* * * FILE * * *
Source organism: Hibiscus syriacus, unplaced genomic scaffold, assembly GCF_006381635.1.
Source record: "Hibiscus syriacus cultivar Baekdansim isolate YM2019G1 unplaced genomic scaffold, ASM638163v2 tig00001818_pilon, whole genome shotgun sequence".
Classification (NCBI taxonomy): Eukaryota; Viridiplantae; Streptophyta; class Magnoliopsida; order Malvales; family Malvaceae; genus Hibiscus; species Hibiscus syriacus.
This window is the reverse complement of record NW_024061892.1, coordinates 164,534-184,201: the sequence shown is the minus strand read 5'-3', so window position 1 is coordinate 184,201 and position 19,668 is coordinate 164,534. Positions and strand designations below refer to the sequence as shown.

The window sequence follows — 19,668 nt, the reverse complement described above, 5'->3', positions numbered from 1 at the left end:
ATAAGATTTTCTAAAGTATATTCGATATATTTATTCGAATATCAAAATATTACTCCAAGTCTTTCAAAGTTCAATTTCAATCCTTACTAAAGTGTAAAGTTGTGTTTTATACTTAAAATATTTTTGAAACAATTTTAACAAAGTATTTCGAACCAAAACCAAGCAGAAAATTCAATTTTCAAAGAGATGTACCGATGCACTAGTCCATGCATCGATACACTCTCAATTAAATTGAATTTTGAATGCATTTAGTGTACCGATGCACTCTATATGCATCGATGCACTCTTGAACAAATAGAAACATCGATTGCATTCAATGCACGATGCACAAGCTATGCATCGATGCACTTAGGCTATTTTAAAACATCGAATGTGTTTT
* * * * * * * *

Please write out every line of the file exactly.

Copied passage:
Source organism: Hibiscus syriacus, unplaced genomic scaffold, assembly GCF_006381635.1.
Source record: "Hibiscus syriacus cultivar Baekdansim isolate YM2019G1 unplaced genomic scaffold, ASM638163v2 tig00001818_pilon, whole genome shotgun sequence".
Classification (NCBI taxonomy): Eukaryota; Viridiplantae; Streptophyta; class Magnoliopsida; order Malvales; family Malvaceae; genus Hibiscus; species Hibiscus syriacus.
This window is the reverse complement of record NW_024061892.1, coordinates 164,534-184,201: the sequence shown is the minus strand read 5'-3', so window position 1 is coordinate 184,201 and position 19,668 is coordinate 164,534. Positions and strand designations below refer to the sequence as shown.

The window sequence follows — 19,668 nt, the reverse complement described above, 5'->3', positions numbered from 1 at the left end:
ATAAGATTTTCTAAAGTATATTCGATATATTTATTCGAATATCAAAATATTACTCCAAGTCTTTCAAAGTTCAATTTCAATCCTTACTAAAGTGTAAAGTTGTGTTTTATACTTAAAATATTTTTGAAACAATTTTAACAAAGTATTTCGAACCAAAACCAAGCAGAAAATTCAATTTTCAAAGAGATGTACCGATGCACTAGTCCATGCATCGATACACTCTCAATTAAATTGAATTTTGAATGCATTTAGTGTACCGATGCACTCTATATGCATCGATGCACTCTTGAACAAATAGAAACATCGATTGCATTCAATGCACGATGCACAAGCTATGCATCGATGCACTTAGGCTATTTTAAAACATCGAATGTGTTTT